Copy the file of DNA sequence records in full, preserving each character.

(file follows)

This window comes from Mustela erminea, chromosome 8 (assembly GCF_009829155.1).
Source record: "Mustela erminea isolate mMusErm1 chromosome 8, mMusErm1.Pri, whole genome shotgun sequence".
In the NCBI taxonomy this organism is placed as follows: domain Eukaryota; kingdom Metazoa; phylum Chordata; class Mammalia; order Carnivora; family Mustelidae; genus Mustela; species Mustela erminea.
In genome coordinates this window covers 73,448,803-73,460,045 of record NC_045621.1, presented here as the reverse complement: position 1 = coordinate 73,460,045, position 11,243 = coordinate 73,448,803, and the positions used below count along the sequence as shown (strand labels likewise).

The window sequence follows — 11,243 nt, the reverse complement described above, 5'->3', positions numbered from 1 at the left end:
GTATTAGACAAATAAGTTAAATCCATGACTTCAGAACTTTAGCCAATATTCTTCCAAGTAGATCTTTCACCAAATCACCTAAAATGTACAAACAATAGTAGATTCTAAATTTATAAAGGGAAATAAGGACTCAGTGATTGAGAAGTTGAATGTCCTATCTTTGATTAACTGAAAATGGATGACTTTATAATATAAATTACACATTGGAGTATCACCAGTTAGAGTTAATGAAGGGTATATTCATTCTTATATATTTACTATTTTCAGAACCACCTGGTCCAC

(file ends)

This window comes from Mustela erminea, chromosome 8 (assembly GCF_009829155.1).
Source record: "Mustela erminea isolate mMusErm1 chromosome 8, mMusErm1.Pri, whole genome shotgun sequence".
In the NCBI taxonomy this organism is placed as follows: domain Eukaryota; kingdom Metazoa; phylum Chordata; class Mammalia; order Carnivora; family Mustelidae; genus Mustela; species Mustela erminea.
In genome coordinates this window covers 73,448,803-73,460,045 of record NC_045621.1, presented here as the reverse complement: position 1 = coordinate 73,460,045, position 11,243 = coordinate 73,448,803, and the positions used below count along the sequence as shown (strand labels likewise).

The window sequence follows — 11,243 nt, the reverse complement described above, 5'->3', positions numbered from 1 at the left end:
GTATTAGACAAATAAGTTAAATCCATGACTTCAGAACTTTAGCCAATATTCTTCCAAGTAGATCTTTCACCAAATCACCTAAAATGTACAAACAATAGTAGATTCTAAATTTATAAAGGGAAATAAGGACTCAGTGATTGAGAAGTTGAATGTCCTATCTTTGATTAACTGAAAATGGATGACTTTATAATATAAATTACACATTGGAGTATCACCAGTTAGAGTTAATGAAGGGTATATTCATTCTTATATATTTACTATTTTCAGAACCACCTGGTCCAC